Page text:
JiscMail Logo
Email discussion lists for the UK Education and Research communities
















By Topic:










By Author:











Proportional Font








Subscribe or Unsubscribe

Subscribe or Unsubscribe

Log In

Log In

Get Password

Get Password


FEAST - A Saint for the Day (Jan. 21): St. Agnes of Rome


John Dillon <[log in to unmask]>


medieval-religion - Scholarly discussions of medieval religious culture <[log in to unmask]>


Thu, 21 Jan 2016 11:01:12 +0000





text/plain (1 lines)

medieval-religion: Scholarly discussions of medieval religion and culture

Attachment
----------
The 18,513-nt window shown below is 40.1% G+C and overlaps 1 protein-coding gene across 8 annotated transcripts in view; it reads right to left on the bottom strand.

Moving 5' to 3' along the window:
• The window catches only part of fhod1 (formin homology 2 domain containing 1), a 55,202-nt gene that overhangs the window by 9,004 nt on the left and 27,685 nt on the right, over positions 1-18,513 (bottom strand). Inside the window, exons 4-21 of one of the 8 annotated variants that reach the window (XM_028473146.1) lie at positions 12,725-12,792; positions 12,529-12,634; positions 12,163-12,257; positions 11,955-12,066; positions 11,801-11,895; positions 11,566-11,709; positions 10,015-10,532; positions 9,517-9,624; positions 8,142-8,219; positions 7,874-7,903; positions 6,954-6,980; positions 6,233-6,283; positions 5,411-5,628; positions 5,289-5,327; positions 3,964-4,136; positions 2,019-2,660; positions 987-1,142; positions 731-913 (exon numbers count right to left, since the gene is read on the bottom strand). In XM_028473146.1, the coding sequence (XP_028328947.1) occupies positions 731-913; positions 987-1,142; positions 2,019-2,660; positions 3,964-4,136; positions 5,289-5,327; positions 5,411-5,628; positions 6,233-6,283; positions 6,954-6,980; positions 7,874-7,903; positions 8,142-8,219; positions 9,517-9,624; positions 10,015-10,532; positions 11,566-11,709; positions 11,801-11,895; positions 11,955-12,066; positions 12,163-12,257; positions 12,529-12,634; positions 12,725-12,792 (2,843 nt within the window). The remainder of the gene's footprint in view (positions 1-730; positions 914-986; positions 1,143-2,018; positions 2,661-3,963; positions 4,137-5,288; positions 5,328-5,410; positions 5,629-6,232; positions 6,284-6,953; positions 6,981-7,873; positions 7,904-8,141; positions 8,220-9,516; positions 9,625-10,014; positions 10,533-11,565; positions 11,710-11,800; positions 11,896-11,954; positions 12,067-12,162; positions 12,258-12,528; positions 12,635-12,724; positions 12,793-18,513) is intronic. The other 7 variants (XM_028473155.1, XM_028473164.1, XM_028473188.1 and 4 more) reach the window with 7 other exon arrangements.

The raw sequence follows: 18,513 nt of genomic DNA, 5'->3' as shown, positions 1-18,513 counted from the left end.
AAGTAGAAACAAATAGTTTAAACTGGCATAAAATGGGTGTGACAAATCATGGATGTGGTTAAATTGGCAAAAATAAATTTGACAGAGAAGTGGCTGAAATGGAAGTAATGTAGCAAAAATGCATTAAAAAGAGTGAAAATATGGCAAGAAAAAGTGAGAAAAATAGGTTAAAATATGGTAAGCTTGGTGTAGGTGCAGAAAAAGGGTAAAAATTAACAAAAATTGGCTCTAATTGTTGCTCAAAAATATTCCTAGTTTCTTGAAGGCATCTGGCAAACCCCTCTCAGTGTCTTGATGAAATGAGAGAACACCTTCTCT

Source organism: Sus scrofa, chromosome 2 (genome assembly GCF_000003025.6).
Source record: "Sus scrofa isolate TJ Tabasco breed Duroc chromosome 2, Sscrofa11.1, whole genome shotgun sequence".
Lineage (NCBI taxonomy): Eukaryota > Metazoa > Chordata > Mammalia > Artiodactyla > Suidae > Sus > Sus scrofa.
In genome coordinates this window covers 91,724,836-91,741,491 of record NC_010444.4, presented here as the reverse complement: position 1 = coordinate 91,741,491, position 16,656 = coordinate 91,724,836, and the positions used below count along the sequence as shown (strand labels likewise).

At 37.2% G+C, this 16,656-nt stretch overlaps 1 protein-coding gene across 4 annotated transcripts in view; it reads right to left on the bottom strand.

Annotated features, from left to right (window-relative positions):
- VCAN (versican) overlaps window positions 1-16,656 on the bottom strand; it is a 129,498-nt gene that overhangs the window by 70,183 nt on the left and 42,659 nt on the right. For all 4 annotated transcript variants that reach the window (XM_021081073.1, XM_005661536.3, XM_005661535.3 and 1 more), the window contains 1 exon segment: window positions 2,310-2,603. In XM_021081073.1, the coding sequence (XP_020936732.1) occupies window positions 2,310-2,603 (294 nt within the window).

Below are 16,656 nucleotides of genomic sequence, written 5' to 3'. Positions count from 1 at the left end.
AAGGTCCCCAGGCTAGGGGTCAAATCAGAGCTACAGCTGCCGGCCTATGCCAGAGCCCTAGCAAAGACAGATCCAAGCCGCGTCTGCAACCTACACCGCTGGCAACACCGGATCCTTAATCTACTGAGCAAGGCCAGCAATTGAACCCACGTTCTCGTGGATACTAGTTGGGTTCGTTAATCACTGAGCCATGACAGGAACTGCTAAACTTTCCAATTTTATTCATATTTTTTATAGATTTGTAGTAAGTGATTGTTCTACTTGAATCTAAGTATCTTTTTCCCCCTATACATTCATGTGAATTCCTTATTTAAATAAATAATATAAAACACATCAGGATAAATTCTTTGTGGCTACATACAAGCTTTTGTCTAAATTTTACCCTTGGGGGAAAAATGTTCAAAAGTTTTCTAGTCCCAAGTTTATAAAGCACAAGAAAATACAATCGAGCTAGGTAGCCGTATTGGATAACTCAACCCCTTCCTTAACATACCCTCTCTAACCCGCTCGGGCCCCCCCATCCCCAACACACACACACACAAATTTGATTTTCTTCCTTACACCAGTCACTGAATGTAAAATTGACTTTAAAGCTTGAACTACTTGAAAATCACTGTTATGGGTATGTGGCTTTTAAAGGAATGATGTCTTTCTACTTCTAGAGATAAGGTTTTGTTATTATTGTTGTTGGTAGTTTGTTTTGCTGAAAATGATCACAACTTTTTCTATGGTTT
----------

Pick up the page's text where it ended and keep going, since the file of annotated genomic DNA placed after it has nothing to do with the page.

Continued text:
Entered under today in the _Depositio martyrum_ of the Chronographer of 354, Agnes is a martyr of the Via Nomentana, where a cemetery was named for her.  Adjacent to it Constantine's daughter Constantina erected a large basilica dedicated to her, remains of which can still be seen today.  When Agnes was martyred is unknown: the two leading candidates are the persecutions of Decius and Valerian.  Early literary notices, of which there are a number -- Agnes was always a popular saint --, stress her youth (twelve years old, says St. Ambrose) and, initially as an indicator of her age but quickly sexualized (as in Prudentius, _Peristephanon_, 14), her virginity.